What can I say, it was another emotional roller coaster, another look into the tragic lives of others less fortunate and a whole new appreciation of the lucky life I have been given in Australia.
The day started off fairly relaxed, we visited a silk farm where we were able to learn about the process of making silk – it’s crazy you guys – and we also learnt that the women who work their arses off for 8 hours a day, 6 days a week making silk and things from silk, earn a measly $100 per month, and they are in one of the well paid silk farms. It’s no wonder so many desperate women turn to prostitution in Cambodia, it’s what they need to do to keep themselves and their families alive. Other than that darker side of the visit, it was really interesting and I have a whole new appreciation for silk products!
After lunch we all went and did a pottery class, it was heaps of fun and we all got to make something. I will admit that pottery is not my hidden talent and the Khmer assistants made basically all of my two products, but I definitely contributed.
The latter part of day was the most moving and the most heartbreaking, but also the most inspiring.
We spent the evening with the New Hope Cambodia organisation. What New Hope do is incredible, they provide free schooling for poverty stricken children and adults, they provide medical care as well as bike repairs and shelter for the homeless or families fleeing domestic violence in the hope of ending the cycle of poverty.
We had a wonderful tour guide who has come from poverty and is now almost a qualified tour guide who can speak English. Firstly we visited the first school that New Hope had, it was basic, and by basic I’m talking dirt floors, tiny rooms, barely any electricity and dirty – it is now a shelter for 8 homeless families and those fleeing domestic violence, it is guarded at night so husbands can’t come in to abuse their wives and children. The children at this place were simply beautiful, greeting us with big smiles and hello’s (the only English word they know) and showing us an abundance of affection that made us want to kidnap them and bring them all home (there is still time, I might just nab a few).
We then saw the school that New Hope have now, and it is world class compared to the first one, the rooms have desks and ceiling fans and electricity, there is a medical clinic and a bike repair shop where they train people so they can then get jobs and support themselves. Perhaps one of the most impressive parts is the New Hope restaurant where we ate. It employs the street kids and gives them traineeships to become chefs and waiters. The food was amazing, we ate crickets and peanuts, as well as spring rolls and a salad for entree, vegetable curry and rice for main and a coconut jelly for dessert. I loved everything, actually I ate everything but didn’t particularly love the crickets, the legs are pretty gross and it took me a while to swallow. They are as big as the ones in Australia, yuk!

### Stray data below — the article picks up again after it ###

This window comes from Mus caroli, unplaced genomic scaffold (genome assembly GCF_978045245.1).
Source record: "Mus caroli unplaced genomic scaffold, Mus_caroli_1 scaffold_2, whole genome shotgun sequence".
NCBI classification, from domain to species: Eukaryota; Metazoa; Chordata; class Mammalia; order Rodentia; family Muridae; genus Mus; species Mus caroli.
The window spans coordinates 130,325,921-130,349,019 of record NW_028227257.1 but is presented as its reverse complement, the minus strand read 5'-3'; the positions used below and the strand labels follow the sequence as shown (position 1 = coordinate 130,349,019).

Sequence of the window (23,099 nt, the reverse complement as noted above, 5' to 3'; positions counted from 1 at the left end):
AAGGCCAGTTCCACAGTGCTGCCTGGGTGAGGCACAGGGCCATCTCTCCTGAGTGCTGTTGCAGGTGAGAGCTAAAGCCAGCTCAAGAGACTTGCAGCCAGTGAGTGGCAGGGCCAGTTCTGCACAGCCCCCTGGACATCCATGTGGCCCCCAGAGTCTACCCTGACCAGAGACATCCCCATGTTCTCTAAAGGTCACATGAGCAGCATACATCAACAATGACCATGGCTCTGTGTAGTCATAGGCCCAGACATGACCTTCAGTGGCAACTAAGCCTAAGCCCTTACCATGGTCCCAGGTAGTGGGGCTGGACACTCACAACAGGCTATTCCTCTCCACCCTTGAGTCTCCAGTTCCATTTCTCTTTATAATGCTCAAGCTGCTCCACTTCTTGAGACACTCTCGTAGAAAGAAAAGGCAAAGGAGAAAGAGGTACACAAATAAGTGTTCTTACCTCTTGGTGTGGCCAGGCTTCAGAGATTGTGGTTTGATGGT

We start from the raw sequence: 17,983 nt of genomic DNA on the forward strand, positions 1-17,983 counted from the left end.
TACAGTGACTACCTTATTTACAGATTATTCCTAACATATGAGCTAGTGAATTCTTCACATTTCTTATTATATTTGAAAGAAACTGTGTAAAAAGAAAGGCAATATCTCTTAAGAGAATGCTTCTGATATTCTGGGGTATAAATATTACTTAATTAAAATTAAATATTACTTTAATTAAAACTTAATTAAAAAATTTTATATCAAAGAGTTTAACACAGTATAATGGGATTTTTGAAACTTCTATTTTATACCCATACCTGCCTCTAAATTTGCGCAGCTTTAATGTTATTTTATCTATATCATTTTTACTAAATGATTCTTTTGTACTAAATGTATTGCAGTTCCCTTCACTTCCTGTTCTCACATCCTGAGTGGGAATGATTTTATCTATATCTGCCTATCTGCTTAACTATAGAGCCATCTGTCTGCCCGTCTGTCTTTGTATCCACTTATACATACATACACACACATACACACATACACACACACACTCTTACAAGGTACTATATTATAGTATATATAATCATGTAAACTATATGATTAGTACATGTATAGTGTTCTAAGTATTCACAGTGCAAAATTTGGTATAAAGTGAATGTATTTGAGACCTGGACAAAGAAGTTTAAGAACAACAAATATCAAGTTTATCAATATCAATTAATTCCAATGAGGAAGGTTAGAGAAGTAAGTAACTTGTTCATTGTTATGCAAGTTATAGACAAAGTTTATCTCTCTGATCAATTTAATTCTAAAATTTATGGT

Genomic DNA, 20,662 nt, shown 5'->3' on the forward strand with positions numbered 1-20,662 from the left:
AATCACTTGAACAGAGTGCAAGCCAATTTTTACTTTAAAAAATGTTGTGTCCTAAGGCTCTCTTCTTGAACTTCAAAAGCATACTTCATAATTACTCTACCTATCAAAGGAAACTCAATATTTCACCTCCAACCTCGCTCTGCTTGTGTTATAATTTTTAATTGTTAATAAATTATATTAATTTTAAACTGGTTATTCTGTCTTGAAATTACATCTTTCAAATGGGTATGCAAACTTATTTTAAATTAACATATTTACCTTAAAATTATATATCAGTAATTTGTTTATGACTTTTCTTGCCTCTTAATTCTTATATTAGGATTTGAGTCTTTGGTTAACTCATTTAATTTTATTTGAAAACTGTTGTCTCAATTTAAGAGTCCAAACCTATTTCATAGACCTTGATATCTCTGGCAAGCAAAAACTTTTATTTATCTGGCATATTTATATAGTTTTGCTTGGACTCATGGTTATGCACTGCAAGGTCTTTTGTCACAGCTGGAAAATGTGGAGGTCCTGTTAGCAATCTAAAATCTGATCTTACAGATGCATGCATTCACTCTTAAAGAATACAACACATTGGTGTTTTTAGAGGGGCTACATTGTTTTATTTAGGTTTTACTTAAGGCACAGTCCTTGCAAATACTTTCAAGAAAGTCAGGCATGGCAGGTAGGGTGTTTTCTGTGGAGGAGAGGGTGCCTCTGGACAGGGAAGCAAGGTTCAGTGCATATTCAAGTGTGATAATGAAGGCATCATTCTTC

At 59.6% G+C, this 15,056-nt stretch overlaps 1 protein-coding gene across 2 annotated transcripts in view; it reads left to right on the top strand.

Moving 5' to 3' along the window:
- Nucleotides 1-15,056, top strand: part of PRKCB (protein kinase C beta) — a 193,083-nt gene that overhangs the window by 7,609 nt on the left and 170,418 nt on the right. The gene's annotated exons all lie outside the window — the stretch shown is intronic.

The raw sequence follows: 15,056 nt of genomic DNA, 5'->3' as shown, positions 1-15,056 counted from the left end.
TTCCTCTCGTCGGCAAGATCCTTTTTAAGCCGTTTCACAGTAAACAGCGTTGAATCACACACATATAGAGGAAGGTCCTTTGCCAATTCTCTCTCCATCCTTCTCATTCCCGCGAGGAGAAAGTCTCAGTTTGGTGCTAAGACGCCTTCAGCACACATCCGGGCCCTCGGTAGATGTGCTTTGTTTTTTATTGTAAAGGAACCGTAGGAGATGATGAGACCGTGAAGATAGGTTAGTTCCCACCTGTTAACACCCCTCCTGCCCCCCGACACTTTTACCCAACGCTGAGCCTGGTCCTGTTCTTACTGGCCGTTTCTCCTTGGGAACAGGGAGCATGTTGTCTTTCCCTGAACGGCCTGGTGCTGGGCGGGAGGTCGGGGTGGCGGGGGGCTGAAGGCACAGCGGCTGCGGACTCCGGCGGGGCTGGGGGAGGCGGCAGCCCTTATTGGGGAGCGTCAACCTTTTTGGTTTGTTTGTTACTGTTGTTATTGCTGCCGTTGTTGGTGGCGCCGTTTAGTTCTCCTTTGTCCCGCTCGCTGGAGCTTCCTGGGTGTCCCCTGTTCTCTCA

While we were eating, a man called Doug told us about how New Hope began, who founded it and what they have done in the 6 years they have been running. And I tell you what, while he spoke, you could’ve heard a pin drop.
A man named Kemsour was born into extreme poverty, all he wished for was an education but he had to spend his days begging to bring money home for the family. Eventually he saved enough money, got an education and even had his own tuk tuk business up and running, but he sold everything he had to start New Hope so he could provide other children with education and heath care. What an incredibly selfless man.
We then met a boy in a wheelchair, unfortunately I can’t remember his name, but he was there to sing and play guitar for us while we ate – and Doug told us his story. He ran away from home when we was 6 because his father was abusive and he basically fended for himself on the streets. When he was 10 he was riding on top of a train carriage – the free way to ride – and he fell asleep and fell off, he was hit by another train and as a result lost his left leg. It was mangled for weeks until a doctor took pity on him and amputated it for free. He has since found his way to New Hope where he is going to school and learning music – which has been his dream his whole life.
I was in tears, they were silently running down my face as I listened to the tragic stories of these poor people. I simply can’t even imagine a life like theirs, one with so much struggle, and yet there are millions of people – mainly children – going through these struggles every single day. But the feeling I took away from dinner other than guilt over my wonderfully full belly, was inspiration. These people have come from the absolute bottom and have clawed their way up to make a better life for themselves, it is just the most wonderful thing to see and it makes me feel as though I could do absolutely anything I set my mind to.
Please please please have a look at the New Hope website at http://www.newhopecambodia.com and at least have a look at the work they do, and if you have a couple of dollars to spare, make a donation, 70% of the money they need to employ these street kids and teachers etc comes from donations, so anything is appreciated.
An absolutely awesome and inspiring night.